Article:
Joe Walsh rocks Ribfest with humor, virtuosity
By Andrew Herrmann firstname.lastname@example.org June 30, 2012 10:06PM
Joe Walsh (center) plays with his band at Ribfest on Saturday, June 30, 2012. | Jeff Cagle~For Sun-Times Media
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The sober life’s been good to Joe Walsh.
The guy who called his 1973 breakout album “The Smoker You Drink, the Player You Get” has reportedly been off various sauces and substances for nearly 20 years now — “I ran out of options,” he told one scribe.
Though life in the fast lane has wracked up some rough mileage on the odometer, Walsh was a lean, mean — and, evidently, clean — guitar machine on the Ribfest stage in Naperville Saturday night.
Not that the Walsh’s rip wasn’t a party. A packed house, many fans raising their glasses of beer in tribute, roared with every hit. Walsh has always had a bit of comic relief to him — his self-deprecating “howya doin?” humor has been a balance to his more serious fellow Eagles Glenn Frey and Don Henley. Walsh’s goofiness proved a good fit for the mixed age mob on a midsummer night (he apologized to the younger fans in the audience for their parents playing his records to them as children but “that probably explains why you’re the way you are.”)
Walsh is out with his first solo album in 20 years — “Analog Man.” But it was his catalogue — still sung in his trademarked sloppiness — that proved to be, no surprise, the crowd pleasers.
Walsh opened with “Welcome to the Club” and “Life of Illusion” before arriving at “Rocky Mountain Way” — a defining song for Walsh for better or worse. If he is sick of it, he didn’t let the fans know , playing it with a ferocity and ending it with a triumphant fist pump. Likewise his classic “Turn to Stone” was a heartfelt and hard-fought piece of guitar virtuosity. It was not the effort of a guy mailing it in.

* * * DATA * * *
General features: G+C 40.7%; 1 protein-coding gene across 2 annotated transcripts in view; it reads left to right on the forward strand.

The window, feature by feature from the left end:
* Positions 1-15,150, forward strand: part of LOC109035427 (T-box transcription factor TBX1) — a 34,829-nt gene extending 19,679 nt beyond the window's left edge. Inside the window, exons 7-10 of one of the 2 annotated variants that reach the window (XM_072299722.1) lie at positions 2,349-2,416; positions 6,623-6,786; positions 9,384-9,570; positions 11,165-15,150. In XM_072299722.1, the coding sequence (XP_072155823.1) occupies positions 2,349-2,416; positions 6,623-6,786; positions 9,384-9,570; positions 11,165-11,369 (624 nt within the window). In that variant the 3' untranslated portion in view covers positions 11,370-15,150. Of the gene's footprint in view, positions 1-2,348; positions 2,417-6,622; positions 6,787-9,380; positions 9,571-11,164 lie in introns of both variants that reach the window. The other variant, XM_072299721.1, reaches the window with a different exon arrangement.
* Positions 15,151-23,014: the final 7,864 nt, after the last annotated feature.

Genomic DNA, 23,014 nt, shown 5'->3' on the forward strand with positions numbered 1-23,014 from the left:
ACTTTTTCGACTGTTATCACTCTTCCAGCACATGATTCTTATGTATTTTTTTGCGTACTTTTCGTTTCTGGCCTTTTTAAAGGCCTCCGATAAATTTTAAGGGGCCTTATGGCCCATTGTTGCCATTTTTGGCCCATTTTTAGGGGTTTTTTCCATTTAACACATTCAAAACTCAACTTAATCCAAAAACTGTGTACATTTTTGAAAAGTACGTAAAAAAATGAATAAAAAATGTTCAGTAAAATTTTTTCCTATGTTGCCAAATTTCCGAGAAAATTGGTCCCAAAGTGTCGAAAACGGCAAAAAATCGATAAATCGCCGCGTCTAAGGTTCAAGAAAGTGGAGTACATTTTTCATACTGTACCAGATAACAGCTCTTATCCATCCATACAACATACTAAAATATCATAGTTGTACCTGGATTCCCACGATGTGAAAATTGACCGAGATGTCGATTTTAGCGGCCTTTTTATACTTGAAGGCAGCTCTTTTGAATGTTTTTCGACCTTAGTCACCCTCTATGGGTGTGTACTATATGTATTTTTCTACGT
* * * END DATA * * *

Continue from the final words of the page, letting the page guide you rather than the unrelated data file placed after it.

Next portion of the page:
Helping out Walsh were three backup singers, contributing mightily on a tribute to the late Levon Helms — the drummer for the Band who died in April — on Bob Dylan’s “I Shall Be Released.” A trio of percussionists were further evidence that Walsh was out to promise and deliver, adding new flavors to “Life in the Fast Lane” and “All Night Long.”
As a 31-year-old rock star in 1978, Walsh, in his “Life’s Been Good” defined success (albeit tongue in cheek): living in a mansion, ripping holes in hotel walls, driving his Maseratti a license-losing 185 and being chauffered around Hollywood in a limo. Today, at age 64, he redefines it in his new “Lucky That Way,” which he has said can be seen as a sequel to his biggest selling hit.
“Sometimes I can’t believe I’m still standing,” Walsh sang Saturday night. “And it feels pretty good to me.”